‘The Intruder’ lacks originality, imagination
Despite generally lousy reviews, I just had to catch “The Intruder” and see for myself whether Dennis Quaid could pull off a psychopathic villain.
The answer is yes, and very nicely too — which is all the more impressive, as it’s tough to think of a single film in which this veteran has played a legitimate heavy.
The rest of the movie doesn’t quite live up to Quaid’s fine work, though it certainly does its job.
Usually when deciding whether to recommend a film, I simply ask whether folks who see it will get what they wanted — and again the answer is yes, though “Intruder” doesn’t show much originality or imagination.
Quaid plays Charlie Peck, the seemingly likable owner of a quaint but sprawling multi-million-dollar home in Napa Valley. After selling this family estate to an upwardly mobile couple, Charlie can’t seem to stay away — though his initial reappearances could be innocuous, perhaps even friendly: He tends the grounds, brings wine, gets invited for Thanksgiving and ultimately befriends the affable housewife.
Indeed, Quaid’s very likability drives these early scenes, as we legitimately wonder if — and sometimes even hope that — he’s actually as good-natured as he seems. It’d be nice if we could sit through movies like this without knowing the ultimate plotline — but that’s not why folks come to thrillers, and I don’t see any way around it.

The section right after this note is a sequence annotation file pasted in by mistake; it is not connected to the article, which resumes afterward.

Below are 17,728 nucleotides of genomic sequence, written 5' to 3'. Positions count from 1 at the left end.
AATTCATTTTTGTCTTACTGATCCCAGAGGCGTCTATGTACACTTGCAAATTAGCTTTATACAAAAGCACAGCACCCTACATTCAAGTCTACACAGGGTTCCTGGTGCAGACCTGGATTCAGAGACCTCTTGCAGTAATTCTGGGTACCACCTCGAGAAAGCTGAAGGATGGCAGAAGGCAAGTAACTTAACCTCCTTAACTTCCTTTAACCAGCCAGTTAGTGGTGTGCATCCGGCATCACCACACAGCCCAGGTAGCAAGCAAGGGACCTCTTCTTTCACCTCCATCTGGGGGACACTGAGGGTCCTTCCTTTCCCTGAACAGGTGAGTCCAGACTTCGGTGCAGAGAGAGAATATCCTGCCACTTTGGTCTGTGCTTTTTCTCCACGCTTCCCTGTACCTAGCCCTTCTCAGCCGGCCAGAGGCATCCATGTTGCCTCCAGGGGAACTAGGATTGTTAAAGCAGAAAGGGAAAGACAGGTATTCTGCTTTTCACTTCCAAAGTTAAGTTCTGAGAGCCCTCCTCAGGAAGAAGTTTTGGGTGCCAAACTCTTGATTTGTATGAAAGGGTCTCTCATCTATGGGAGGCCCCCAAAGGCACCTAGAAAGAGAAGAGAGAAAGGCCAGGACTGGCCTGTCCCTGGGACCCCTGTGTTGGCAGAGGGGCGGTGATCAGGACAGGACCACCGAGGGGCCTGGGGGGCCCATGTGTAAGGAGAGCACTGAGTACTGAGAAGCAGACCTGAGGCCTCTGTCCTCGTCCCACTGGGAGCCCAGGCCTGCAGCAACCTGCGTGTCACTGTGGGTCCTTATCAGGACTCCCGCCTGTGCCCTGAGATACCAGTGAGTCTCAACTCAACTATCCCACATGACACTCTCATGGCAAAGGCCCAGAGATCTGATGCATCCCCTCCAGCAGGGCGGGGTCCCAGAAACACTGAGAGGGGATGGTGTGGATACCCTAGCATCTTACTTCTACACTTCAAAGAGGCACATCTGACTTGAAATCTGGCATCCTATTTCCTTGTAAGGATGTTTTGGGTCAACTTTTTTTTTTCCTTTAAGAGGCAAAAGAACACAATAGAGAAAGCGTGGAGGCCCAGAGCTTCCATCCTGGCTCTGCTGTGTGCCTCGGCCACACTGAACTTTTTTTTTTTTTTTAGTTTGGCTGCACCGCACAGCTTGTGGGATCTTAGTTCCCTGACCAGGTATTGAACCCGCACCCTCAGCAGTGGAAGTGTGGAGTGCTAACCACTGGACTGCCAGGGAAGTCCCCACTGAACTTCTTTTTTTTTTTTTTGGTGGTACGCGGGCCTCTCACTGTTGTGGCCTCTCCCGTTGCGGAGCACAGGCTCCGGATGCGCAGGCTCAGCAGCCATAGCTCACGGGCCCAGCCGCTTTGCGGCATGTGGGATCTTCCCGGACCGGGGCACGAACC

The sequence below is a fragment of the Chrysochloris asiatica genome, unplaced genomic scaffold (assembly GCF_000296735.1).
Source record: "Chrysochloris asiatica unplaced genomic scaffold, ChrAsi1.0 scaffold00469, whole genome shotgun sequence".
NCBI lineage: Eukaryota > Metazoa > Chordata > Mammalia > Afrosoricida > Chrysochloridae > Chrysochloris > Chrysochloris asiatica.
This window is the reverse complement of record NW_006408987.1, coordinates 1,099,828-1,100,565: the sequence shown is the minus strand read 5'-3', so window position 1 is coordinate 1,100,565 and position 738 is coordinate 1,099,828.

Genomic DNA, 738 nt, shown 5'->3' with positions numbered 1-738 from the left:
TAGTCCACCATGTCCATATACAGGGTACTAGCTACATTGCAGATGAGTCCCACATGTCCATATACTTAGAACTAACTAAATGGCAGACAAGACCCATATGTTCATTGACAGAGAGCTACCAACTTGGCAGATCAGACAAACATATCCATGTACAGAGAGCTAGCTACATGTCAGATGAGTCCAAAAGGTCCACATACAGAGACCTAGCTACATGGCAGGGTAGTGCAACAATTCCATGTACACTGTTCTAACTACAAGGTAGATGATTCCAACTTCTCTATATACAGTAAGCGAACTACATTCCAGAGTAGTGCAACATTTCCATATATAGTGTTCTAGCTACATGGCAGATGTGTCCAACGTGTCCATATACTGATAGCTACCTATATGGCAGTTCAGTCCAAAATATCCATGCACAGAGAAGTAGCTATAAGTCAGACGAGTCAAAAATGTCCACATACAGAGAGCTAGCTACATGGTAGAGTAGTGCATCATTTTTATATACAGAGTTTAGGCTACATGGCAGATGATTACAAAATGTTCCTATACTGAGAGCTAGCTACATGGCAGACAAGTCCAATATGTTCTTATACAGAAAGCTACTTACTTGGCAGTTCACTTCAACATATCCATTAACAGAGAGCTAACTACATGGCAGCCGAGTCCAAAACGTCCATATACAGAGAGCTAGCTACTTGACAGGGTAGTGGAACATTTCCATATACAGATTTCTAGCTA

Since we know what’s in store, the film’s built-in dread factor holds attention pretty well — though the standard plot tropes are often too predictable. And while the inevitable rock-em-sock-em climax is exciting, the final resolution feels boringly pedestrian. Surely there must have been something edgier that writer David Loughery and director Deon Taylor could have done to activate the brain along with heart-rate and respiration.
Meagan Good and Michael Ealy are solid as the couple, and their mid-film marital spat — of which Charlie will take full advantage — is surprisingly believable. “The Intruder” is also nicely photographed, with a strong feel for its Northern California locale.
Otherwise, though, the film is not terrific. But then, after a 45-year career encompassing roughly 100 roles, Quaid has earned the right to make a somewhat schlocky piece like this. He certainly seems to be having lots of fun with the part, and it’s almost as much fun to watch him.
As a long-time Quaid fan, that was good enough for me.